High School Sports Bill Crosses Goal Line in Senate

By: Brandon Larrabee, The News Service of Florida
By: Brandon Larrabee, The News Service of Florida


Brandon Larrabee, The News Service of Florida

A bill curbing the authority of the Florida High School Athletic Association to sideline transferring students narrowly passed the Senate on Thursday, sending it to Gov. Rick Scott for his signature.

The measure (HB 1403) cleared the chamber on a 21-18 vote, with a diverse group of eight Republicans joining the overwhelming majority of Senate Democrats in opposing the bill. Among Democrats, only Sens. Larcenia Bullard of Miami and Gary Siplin of Orlando supported the proposal.

Republicans breaking with their party to vote against the bill included Sens. Charlie Dean of Inverness, Paula Dockery of Lakeland, Anitere Flores of Miami, Alan Hays of Umatilla, Evelyn Lynn of Ormond Beach, Joe Negron of Stuart, Steve Oelrich of Gainesville and Ronda Storms of Valrico.

The bill would allow transfer students to largely remain eligible in the same year they transfer and would limit the ability of FHSAA to sideline students for recruiting violations.

At the same time, the measure would crack down on schools and coaches involved in the violations.

Supporters said the proposal was intended to punish the adults responsible for violations instead of often unwitting students at the center of the controversies.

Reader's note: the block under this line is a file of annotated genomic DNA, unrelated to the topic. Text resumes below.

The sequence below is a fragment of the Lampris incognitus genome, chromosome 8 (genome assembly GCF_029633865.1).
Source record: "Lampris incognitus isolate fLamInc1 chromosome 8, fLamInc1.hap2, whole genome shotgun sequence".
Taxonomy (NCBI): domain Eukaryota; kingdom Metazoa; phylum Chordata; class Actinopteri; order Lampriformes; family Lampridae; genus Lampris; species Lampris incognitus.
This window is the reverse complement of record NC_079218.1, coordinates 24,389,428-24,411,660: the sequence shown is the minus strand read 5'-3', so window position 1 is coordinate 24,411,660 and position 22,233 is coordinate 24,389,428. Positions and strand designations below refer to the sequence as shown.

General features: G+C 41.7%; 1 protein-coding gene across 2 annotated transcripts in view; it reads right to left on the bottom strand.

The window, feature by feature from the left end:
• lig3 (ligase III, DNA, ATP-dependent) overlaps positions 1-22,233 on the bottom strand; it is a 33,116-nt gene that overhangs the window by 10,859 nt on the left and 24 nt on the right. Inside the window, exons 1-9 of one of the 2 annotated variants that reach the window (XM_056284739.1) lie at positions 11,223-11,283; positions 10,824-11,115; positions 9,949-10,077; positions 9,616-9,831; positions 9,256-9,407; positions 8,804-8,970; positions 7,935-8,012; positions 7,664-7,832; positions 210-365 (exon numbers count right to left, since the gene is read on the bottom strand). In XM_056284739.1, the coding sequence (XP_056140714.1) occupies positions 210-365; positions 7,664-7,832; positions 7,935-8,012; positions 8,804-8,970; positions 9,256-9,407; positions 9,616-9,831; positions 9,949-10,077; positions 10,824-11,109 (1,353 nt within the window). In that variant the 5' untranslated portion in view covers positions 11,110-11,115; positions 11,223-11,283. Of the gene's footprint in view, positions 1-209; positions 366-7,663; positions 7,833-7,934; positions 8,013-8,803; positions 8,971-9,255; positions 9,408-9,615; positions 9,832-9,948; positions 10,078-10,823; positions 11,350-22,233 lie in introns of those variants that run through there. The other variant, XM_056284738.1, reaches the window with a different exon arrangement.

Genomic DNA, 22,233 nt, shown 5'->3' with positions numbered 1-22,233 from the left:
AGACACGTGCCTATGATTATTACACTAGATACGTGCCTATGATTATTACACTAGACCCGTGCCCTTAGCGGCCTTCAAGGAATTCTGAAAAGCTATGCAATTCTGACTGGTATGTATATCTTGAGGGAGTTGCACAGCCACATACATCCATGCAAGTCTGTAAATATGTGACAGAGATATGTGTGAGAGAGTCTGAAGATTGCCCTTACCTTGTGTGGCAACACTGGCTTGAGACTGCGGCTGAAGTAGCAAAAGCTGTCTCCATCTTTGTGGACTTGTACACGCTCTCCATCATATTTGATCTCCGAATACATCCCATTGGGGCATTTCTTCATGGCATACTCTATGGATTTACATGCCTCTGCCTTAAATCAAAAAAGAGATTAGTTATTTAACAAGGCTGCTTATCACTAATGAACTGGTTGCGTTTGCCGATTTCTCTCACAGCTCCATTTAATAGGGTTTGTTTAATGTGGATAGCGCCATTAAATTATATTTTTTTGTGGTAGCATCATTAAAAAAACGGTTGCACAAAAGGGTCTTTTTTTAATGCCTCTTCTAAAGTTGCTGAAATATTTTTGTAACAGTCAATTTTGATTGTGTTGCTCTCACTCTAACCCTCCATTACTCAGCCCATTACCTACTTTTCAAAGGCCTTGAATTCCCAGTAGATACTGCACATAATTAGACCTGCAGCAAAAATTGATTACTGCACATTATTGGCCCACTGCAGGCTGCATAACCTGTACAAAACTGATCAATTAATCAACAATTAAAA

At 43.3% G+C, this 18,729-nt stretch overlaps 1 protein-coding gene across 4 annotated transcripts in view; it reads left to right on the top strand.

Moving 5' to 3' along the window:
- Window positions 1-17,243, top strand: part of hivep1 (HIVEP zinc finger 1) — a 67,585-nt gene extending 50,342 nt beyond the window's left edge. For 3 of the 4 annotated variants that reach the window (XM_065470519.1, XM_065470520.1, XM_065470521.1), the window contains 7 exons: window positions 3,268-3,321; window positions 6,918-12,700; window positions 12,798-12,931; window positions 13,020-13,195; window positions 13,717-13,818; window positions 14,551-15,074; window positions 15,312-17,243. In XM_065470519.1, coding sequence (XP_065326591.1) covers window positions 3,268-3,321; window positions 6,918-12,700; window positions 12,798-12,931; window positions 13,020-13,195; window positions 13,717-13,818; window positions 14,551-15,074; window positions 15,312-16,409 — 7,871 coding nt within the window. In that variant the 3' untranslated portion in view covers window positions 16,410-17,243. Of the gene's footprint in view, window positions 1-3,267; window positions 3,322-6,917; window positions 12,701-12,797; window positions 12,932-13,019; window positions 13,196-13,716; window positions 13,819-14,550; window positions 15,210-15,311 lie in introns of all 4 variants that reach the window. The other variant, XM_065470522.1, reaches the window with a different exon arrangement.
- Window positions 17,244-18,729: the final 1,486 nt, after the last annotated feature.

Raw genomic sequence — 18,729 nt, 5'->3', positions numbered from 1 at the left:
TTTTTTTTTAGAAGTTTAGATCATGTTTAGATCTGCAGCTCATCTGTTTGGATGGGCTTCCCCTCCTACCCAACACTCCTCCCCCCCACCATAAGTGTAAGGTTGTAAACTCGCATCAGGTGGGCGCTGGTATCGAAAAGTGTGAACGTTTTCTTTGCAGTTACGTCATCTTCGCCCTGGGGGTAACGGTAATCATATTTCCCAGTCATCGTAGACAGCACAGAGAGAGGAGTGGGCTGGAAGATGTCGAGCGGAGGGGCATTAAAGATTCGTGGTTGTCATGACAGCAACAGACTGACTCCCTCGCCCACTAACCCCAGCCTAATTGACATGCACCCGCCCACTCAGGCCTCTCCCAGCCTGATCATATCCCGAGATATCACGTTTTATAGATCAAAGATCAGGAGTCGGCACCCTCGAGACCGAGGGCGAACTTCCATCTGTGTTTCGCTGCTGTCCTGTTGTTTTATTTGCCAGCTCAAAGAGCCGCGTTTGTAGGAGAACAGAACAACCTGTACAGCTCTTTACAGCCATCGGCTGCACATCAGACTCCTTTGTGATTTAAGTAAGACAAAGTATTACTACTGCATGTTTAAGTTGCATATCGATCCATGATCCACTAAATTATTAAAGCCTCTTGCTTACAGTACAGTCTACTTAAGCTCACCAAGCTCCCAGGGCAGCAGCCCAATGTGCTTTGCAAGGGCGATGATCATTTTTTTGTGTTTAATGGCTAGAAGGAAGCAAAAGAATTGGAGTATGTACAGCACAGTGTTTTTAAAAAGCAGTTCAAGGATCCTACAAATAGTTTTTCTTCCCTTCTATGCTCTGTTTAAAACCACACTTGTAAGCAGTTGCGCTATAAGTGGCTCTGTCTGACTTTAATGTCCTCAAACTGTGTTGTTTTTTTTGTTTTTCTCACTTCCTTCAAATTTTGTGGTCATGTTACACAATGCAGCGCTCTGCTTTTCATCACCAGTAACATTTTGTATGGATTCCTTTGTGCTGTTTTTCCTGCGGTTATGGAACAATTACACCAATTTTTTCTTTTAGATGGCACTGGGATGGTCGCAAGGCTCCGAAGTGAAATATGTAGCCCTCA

"This is about kids," said Senate Education Chairman Steve Wise, R-Jacksonville. "This is all about kids. I don't think that you want to disenfranchise kids because of a bad coach that goes out and particularly recruits a student to come there."

Sen. John Thrasher, R-St. Augustine, echoed the complaints of some schools that FHSAA had become an unaccountable organization.

"They rule with a hammer," Thrasher said. " ... If there was ever a top-down process in Florida high school athletics, this is the organization that represents it."

But opponents argued that the bill would instead open the door to more of the recruiting that the FHSAA has worked hard to combat and could turn athletics into a lawless scramble to recruit the best student athletes, or even some who should be ineligible.
"The driving issue is that every child in Florida should be playing on a team that follows the same rules," said Sen. Bill Montford, D-Tallahassee. "I do not want my grandson playing football when he's 17 against another player who is 19 years or older."

Recruiting scandals, often involving private schools that reportedly try to draw the best athletes away from public schools, have periodically broken out in high-school athletics. But most private schools have opposed the measure, something opponents seized on.

They said a few disgruntled schools who had run-ins with the association seemed to be the driving force behind the bill -- undermining the reasons for supporting the measure.

"Now, there's something wrong when we're trying to fix this for privates and publics who work cooperatively, and then you've got the privates saying that they're against it," Lynn said.

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